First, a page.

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Old 04-19-2015, 07:40 AM
Location: High Bridge, NJ
3,858 posts, read 8,050,291 times
Reputation: 3317


I need $30K to add a bedroom and a bathroom to my home. We have no equity right now (we're about broken even on the mortgage)-but I've had an "after improvement" appraisal done based on the floorplans that shows the home will increase in value by $60K when the renovations are complete. So the idea would be to get an unsecured loan for $30K, pay interest only for the 4-6 months it would take to do the work (I'm doing about 80% myself) and then refinance to pay off the short term loan/existing mortgage and end up with about $30K equity (Home value of $280K, loan balance of $250K). Where should I be looking for financing?
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Old 04-19-2015, 08:07 AM
12,404 posts, read 9,195,957 times
Reputation: 8861
Could you get some of the work done by a company, and spend your time earning income elsewhere? A company might offer financing.

I'm a bit curious why you insist that the loan be interest-only? If money is really that tight maybe you should put the renovation off until your income improves.

Last edited by ncole1; 04-19-2015 at 08:22 AM..
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Old 04-19-2015, 08:16 AM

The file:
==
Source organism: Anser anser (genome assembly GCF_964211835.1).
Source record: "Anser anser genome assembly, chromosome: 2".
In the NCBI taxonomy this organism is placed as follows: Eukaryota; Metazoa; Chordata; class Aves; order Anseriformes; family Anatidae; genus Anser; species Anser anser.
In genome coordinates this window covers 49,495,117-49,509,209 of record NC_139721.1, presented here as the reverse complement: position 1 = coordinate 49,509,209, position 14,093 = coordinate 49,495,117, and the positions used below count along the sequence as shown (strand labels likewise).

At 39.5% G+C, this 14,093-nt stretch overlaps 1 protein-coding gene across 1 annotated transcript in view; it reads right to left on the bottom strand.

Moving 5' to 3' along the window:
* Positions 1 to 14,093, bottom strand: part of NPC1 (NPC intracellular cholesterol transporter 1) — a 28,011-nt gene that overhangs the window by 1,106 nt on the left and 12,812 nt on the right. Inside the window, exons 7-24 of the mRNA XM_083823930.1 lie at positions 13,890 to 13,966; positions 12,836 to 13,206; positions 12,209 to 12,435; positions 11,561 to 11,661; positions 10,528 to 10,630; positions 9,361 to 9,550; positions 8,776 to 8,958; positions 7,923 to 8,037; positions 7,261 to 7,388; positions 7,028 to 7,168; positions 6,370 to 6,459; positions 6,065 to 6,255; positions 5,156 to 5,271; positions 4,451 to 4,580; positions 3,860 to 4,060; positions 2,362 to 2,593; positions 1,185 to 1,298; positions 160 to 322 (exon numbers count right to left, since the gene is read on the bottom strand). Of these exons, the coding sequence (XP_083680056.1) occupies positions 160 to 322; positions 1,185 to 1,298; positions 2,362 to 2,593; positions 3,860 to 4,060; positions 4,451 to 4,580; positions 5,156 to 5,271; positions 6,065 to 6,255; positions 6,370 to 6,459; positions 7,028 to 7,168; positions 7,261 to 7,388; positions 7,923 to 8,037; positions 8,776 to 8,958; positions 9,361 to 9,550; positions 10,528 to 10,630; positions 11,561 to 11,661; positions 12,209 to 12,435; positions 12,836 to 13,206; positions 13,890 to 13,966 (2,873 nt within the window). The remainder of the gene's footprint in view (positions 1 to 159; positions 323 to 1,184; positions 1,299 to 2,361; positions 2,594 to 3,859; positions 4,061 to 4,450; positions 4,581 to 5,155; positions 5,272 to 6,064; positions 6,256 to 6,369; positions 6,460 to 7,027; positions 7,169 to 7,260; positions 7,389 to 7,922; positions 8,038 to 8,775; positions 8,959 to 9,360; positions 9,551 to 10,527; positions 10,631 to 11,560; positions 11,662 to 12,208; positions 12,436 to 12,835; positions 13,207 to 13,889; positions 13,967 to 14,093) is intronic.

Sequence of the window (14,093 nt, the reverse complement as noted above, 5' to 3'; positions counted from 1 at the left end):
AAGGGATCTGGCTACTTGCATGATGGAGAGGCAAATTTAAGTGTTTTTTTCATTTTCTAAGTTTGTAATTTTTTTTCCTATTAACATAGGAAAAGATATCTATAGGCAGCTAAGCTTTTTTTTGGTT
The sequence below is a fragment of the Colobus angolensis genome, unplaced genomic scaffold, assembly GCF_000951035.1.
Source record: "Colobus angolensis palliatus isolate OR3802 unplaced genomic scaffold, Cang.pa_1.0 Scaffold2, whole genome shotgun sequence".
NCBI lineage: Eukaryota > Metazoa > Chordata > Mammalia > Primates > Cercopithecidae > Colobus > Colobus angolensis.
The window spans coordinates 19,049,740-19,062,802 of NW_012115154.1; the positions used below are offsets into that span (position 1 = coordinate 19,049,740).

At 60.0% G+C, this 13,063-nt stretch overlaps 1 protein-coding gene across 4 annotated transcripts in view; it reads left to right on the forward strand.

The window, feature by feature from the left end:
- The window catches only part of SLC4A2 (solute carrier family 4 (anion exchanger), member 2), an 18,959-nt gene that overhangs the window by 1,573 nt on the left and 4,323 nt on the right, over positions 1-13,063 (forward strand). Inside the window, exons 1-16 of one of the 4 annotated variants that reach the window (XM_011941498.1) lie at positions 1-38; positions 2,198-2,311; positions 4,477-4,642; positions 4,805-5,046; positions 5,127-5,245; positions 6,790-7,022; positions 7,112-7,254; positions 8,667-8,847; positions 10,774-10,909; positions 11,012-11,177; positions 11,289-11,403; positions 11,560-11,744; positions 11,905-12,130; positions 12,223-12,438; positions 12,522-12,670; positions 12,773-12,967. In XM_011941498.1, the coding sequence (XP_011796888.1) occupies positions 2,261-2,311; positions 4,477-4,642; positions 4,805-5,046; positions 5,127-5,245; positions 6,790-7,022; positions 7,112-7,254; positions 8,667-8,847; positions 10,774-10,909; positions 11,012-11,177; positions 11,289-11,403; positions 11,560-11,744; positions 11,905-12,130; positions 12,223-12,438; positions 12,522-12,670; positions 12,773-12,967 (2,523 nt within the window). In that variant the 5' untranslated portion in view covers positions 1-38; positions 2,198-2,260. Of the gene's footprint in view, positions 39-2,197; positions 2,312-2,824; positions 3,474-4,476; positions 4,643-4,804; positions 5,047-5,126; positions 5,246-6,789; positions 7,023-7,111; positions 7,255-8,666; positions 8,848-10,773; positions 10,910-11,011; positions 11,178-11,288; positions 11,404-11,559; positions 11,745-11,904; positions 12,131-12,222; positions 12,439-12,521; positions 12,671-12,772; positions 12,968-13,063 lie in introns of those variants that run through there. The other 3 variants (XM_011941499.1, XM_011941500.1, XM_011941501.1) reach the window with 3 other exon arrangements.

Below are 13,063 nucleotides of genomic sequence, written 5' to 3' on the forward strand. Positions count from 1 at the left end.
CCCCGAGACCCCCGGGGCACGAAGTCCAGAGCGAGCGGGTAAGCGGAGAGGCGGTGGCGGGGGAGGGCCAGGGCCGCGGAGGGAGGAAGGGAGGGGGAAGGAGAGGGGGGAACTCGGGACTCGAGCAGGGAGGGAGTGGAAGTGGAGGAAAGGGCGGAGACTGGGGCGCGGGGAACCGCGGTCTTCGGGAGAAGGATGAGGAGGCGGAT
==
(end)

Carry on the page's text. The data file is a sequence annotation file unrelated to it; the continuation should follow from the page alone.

2,600 posts, read 5,442,327 times
Reputation: 2387
1. From reading your post, I would say that getting this type of loan, and I assume you what 100% wont happen.

2. Many lenders will only offer only 80% of project costs and in many cases, even less.

3. To even qualify, you'll need excellent credit for the lender to even talk with you.
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Old 04-23-2015, 04:28 AM
Location: Chesterfield, VA
1,218 posts, read 4,437,544 times
Reputation: 533
Try and get a cash-out refinance loan. The cash out would be used to pay the contractor. The only problem is you have to have a contractor that is willing to not get paid until the project is completed. We were able to do this for our addition.
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Old 04-23-2015, 05:05 AM
7,598 posts, read 17,614,249 times
Reputation: 8078
If you are doing a home improvement type loan, most lenders will want to put their nose into your rehab, and any many cases, vet who does the work. DIY is typically allowed only when the owner/rehabber holds a Class A license, and even then, sweat equity is rarely allowed, only the cost of materials.

You would be better off talking to a credit union for a signature line of credit (most likely not IO) and refinancing afterwards. Option #2 is a 203k rehab, but that is AWFULLY expensive way to go, but sweat equity can be allowed (as I understand, can't swear, I don't do those).

Option #3, contact Citizens RBS and ask then if they are doing a cperm rehab based off of improved value.
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Old 04-23-2015, 07:54 AM
Location: Phoenix, AZ > Raleigh, NC
14,297 posts, read 17,491,099 times
Reputation: 22118
Option #4: Get a second job, cut your budget to the bone, and save every penny you can. I predict this would be the quickest and easiest route to getting your reno completed.
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